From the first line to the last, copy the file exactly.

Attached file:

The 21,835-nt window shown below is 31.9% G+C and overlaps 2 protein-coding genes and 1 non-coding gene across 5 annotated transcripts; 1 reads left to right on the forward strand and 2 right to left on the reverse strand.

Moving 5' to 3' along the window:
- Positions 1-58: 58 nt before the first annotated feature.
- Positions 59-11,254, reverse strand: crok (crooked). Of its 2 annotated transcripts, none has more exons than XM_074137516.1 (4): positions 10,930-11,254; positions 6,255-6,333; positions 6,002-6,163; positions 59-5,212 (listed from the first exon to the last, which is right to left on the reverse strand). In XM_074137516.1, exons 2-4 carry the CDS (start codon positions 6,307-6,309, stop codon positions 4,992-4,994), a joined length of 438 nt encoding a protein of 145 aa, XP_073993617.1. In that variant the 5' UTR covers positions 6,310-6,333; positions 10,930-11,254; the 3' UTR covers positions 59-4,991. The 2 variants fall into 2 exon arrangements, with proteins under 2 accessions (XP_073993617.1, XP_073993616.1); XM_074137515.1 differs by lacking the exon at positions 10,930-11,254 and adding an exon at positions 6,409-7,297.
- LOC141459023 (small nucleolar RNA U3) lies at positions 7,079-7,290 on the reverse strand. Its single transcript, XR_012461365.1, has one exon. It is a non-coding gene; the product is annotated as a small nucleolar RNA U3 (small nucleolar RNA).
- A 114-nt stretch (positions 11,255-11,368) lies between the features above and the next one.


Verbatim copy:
The 21,835-nt window shown below is 31.9% G+C and overlaps 2 protein-coding genes and 1 non-coding gene across 5 annotated transcripts; 1 reads left to right on the forward strand and 2 right to left on the reverse strand.

Moving 5' to 3' along the window:
- Positions 1-58: 58 nt before the first annotated feature.
- Positions 59-11,254, reverse strand: crok (crooked). Of its 2 annotated transcripts, none has more exons than XM_074137516.1 (4): positions 10,930-11,254; positions 6,255-6,333; positions 6,002-6,163; positions 59-5,212 (listed from the first exon to the last, which is right to left on the reverse strand). In XM_074137516.1, exons 2-4 carry the CDS (start codon positions 6,307-6,309, stop codon positions 4,992-4,994), a joined length of 438 nt encoding a protein of 145 aa, XP_073993617.1. In that variant the 5' UTR covers positions 6,310-6,333; positions 10,930-11,254; the 3' UTR covers positions 59-4,991. The 2 variants fall into 2 exon arrangements, with proteins under 2 accessions (XP_073993617.1, XP_073993616.1); XM_074137515.1 differs by lacking the exon at positions 10,930-11,254 and adding an exon at positions 6,409-7,297.
- LOC141459023 (small nucleolar RNA U3) lies at positions 7,079-7,290 on the reverse strand. Its single transcript, XR_012461365.1, has one exon. It is a non-coding gene; the product is annotated as a small nucleolar RNA U3 (small nucleolar RNA).
- A 114-nt stretch (positions 11,255-11,368) lies between the features above and the next one.